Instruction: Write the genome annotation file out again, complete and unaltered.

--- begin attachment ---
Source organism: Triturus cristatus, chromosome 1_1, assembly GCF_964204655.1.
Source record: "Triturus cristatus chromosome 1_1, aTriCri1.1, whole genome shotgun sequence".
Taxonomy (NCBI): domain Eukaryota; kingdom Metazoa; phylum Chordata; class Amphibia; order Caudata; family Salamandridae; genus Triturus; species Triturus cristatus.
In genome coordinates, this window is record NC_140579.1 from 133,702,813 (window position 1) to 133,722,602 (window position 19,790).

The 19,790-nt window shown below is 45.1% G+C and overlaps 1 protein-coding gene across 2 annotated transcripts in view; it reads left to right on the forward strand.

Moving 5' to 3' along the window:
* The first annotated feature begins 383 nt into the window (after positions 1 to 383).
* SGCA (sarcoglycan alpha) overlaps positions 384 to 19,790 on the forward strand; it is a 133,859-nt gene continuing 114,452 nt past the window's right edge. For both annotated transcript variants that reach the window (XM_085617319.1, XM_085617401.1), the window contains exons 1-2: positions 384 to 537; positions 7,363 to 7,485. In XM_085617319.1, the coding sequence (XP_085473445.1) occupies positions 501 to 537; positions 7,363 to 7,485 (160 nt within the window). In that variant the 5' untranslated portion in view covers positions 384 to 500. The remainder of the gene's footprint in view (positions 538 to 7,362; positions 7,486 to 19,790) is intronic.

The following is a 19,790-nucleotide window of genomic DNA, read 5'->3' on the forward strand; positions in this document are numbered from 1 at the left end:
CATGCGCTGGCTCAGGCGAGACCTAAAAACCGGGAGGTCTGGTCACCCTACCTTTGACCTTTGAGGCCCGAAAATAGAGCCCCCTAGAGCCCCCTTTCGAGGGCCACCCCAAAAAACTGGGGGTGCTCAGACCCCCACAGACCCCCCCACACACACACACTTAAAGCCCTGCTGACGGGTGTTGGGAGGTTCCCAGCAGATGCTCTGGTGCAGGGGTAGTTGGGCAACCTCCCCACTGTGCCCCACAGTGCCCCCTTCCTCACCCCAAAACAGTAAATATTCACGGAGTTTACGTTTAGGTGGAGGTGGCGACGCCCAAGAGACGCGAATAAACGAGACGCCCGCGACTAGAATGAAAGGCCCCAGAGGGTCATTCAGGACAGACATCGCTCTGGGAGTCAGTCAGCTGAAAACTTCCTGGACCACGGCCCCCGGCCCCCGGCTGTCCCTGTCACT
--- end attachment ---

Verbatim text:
Source organism: Triturus cristatus, chromosome 1_1, assembly GCF_964204655.1.
Source record: "Triturus cristatus chromosome 1_1, aTriCri1.1, whole genome shotgun sequence".
Taxonomy (NCBI): domain Eukaryota; kingdom Metazoa; phylum Chordata; class Amphibia; order Caudata; family Salamandridae; genus Triturus; species Triturus cristatus.
In genome coordinates, this window is record NC_140579.1 from 133,702,813 (window position 1) to 133,722,602 (window position 19,790).

The 19,790-nt window shown below is 45.1% G+C and overlaps 1 protein-coding gene across 2 annotated transcripts in view; it reads left to right on the forward strand.

Moving 5' to 3' along the window:
* The first annotated feature begins 383 nt into the window (after positions 1 to 383).
* SGCA (sarcoglycan alpha) overlaps positions 384 to 19,790 on the forward strand; it is a 133,859-nt gene continuing 114,452 nt past the window's right edge. For both annotated transcript variants that reach the window (XM_085617319.1, XM_085617401.1), the window contains exons 1-2: positions 384 to 537; positions 7,363 to 7,485. In XM_085617319.1, the coding sequence (XP_085473445.1) occupies positions 501 to 537; positions 7,363 to 7,485 (160 nt within the window). In that variant the 5' untranslated portion in view covers positions 384 to 500. The remainder of the gene's footprint in view (positions 538 to 7,362; positions 7,486 to 19,790) is intronic.

The following is a 19,790-nucleotide window of genomic DNA, read 5'->3' on the forward strand; positions in this document are numbered from 1 at the left end:
CATGCGCTGGCTCAGGCGAGACCTAAAAACCGGGAGGTCTGGTCACCCTACCTTTGACCTTTGAGGCCCGAAAATAGAGCCCCCTAGAGCCCCCTTTCGAGGGCCACCCCAAAAAACTGGGGGTGCTCAGACCCCCACAGACCCCCCCACACACACACACTTAAAGCCCTGCTGACGGGTGTTGGGAGGTTCCCAGCAGATGCTCTGGTGCAGGGGTAGTTGGGCAACCTCCCCACTGTGCCCCACAGTGCCCCCTTCCTCACCCCAAAACAGTAAATATTCACGGAGTTTACGTTTAGGTGGAGGTGGCGACGCCCAAGAGACGCGAATAAACGAGACGCCCGCGACTAGAATGAAAGGCCCCAGAGGGTCATTCAGGACAGACATCGCTCTGGGAGTCAGTCAGCTGAAAACTTCCTGGACCACGGCCCCCGGCCCCCGGCTGTCCCTGTCACT